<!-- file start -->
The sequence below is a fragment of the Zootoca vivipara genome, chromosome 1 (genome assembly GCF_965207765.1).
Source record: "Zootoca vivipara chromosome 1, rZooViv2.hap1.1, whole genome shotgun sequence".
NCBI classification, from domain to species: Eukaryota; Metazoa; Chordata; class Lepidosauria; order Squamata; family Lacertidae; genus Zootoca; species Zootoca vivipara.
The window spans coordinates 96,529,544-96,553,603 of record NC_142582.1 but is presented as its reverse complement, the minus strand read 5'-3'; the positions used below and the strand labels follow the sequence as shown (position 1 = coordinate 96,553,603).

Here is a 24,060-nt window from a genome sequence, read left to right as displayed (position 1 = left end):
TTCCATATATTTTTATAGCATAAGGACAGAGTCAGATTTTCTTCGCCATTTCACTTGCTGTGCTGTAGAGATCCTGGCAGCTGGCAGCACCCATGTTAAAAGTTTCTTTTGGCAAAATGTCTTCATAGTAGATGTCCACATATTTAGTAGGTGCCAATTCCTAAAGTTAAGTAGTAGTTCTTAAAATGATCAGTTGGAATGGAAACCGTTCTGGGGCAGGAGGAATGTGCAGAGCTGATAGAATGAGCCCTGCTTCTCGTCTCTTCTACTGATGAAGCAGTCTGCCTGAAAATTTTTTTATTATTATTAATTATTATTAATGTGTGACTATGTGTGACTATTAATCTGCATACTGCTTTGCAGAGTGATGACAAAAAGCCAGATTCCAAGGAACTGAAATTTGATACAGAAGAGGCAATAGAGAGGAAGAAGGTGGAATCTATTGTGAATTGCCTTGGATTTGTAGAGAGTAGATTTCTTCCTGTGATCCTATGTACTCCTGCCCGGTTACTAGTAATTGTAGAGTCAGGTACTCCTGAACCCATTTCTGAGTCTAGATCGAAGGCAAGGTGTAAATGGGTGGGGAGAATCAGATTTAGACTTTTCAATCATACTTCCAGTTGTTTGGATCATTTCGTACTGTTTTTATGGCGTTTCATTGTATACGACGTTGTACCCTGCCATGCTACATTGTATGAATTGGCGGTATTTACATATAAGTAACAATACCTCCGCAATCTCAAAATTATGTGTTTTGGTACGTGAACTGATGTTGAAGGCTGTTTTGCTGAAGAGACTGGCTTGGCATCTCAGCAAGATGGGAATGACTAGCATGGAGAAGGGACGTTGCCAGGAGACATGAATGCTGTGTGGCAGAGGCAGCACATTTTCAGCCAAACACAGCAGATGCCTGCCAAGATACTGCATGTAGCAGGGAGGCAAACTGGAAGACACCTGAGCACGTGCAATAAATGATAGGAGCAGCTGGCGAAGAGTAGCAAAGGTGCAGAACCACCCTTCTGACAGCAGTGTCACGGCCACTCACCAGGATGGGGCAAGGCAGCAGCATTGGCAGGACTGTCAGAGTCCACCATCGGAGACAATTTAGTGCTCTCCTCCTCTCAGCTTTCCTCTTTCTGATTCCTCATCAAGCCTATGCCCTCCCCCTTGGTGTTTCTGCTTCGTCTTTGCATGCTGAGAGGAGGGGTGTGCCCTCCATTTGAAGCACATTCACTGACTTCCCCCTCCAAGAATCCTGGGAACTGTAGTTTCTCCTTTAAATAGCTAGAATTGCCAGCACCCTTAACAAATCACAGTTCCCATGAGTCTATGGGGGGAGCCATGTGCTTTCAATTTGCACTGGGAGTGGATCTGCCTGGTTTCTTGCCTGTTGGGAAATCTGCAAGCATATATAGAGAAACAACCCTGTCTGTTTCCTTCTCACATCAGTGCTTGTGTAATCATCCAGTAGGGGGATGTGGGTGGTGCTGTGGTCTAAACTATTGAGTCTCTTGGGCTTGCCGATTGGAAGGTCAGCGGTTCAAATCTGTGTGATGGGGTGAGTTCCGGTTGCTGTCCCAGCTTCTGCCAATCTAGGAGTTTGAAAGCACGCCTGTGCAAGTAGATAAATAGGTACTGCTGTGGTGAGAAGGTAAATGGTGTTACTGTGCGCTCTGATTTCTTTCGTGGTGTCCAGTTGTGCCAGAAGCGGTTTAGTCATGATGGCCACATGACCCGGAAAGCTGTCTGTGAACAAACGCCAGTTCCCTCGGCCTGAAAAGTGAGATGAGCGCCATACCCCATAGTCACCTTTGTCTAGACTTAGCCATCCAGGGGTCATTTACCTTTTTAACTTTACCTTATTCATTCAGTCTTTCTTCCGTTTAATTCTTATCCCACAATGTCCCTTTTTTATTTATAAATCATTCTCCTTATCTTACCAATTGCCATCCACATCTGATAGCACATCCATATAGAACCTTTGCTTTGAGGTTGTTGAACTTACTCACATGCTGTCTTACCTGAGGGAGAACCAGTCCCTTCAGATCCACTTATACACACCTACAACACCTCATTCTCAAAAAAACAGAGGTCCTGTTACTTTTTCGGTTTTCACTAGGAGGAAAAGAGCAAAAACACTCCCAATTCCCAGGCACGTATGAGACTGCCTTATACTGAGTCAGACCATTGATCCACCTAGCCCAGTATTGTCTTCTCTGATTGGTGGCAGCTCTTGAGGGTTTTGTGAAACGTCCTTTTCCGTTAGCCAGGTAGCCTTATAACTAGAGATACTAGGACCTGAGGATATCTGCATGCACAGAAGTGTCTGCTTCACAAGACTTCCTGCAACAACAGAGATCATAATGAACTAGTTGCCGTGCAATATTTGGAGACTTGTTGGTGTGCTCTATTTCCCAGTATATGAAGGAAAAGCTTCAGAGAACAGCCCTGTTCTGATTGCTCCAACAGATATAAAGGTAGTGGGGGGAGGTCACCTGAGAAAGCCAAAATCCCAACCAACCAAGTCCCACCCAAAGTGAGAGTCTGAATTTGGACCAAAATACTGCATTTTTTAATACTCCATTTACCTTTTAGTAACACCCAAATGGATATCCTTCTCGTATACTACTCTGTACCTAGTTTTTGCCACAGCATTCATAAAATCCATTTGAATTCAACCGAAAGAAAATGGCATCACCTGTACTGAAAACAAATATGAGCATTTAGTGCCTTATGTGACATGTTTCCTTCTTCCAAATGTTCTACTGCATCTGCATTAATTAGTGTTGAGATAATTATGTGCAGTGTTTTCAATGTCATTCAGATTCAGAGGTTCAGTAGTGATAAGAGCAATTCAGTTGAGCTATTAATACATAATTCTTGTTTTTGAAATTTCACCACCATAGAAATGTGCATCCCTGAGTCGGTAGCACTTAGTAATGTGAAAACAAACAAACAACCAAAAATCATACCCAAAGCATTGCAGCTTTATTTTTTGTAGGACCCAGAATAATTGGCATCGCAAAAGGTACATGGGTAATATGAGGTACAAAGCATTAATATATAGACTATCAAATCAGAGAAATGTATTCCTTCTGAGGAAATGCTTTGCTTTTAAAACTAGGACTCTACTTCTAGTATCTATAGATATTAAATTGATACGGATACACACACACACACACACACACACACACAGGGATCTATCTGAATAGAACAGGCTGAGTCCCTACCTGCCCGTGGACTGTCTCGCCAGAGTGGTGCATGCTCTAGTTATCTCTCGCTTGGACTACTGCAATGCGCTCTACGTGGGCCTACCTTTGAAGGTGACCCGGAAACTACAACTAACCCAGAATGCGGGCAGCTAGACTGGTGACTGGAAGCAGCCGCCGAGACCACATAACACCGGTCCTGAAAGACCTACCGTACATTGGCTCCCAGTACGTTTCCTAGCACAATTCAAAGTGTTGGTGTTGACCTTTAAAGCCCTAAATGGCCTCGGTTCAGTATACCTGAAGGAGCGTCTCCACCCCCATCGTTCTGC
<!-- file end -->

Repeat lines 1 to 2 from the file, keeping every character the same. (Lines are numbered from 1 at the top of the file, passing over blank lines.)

The sequence below is a fragment of the Zootoca vivipara genome, chromosome 1 (genome assembly GCF_965207765.1).
Source record: "Zootoca vivipara chromosome 1, rZooViv2.hap1.1, whole genome shotgun sequence".